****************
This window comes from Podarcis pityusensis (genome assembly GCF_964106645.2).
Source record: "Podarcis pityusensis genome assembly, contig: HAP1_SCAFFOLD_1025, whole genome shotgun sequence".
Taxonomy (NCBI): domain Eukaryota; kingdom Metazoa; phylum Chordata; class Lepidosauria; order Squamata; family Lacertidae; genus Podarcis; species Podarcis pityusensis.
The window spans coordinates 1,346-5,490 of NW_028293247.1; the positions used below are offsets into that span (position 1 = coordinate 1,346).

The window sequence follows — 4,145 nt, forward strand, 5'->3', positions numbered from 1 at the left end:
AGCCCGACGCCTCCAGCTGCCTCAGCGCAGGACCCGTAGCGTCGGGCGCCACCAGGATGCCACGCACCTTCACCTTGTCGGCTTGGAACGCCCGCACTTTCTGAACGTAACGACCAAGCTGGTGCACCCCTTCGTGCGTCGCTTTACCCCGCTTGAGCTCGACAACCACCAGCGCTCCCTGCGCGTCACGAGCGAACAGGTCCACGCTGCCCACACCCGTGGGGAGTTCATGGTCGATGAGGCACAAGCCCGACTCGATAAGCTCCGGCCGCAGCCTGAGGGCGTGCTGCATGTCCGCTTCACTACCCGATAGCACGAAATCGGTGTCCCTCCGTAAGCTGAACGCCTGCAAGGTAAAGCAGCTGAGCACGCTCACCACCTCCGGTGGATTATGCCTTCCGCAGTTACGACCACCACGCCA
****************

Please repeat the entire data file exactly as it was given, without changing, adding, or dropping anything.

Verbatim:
This window comes from Podarcis pityusensis (genome assembly GCF_964106645.2).
Source record: "Podarcis pityusensis genome assembly, contig: HAP1_SCAFFOLD_1025, whole genome shotgun sequence".
Taxonomy (NCBI): domain Eukaryota; kingdom Metazoa; phylum Chordata; class Lepidosauria; order Squamata; family Lacertidae; genus Podarcis; species Podarcis pityusensis.
The window spans coordinates 1,346-5,490 of NW_028293247.1; the positions used below are offsets into that span (position 1 = coordinate 1,346).

The window sequence follows — 4,145 nt, forward strand, 5'->3', positions numbered from 1 at the left end:
AGCCCGACGCCTCCAGCTGCCTCAGCGCAGGACCCGTAGCGTCGGGCGCCACCAGGATGCCACGCACCTTCACCTTGTCGGCTTGGAACGCCCGCACTTTCTGAACGTAACGACCAAGCTGGTGCACCCCTTCGTGCGTCGCTTTACCCCGCTTGAGCTCGACAACCACCAGCGCTCCCTGCGCGTCACGAGCGAACAGGTCCACGCTGCCCACACCCGTGGGGAGTTCATGGTCGATGAGGCACAAGCCCGACTCGATAAGCTCCGGCCGCAGCCTGAGGGCGTGCTGCATGTCCGCTTCACTACCCGATAGCACGAAATCGGTGTCCCTCCGTAAGCTGAACGCCTGCAAGGTAAAGCAGCTGAGCACGCTCACCACCTCCGGTGGATTATGCCTTCCGCAGTTACGACCACCACGCCA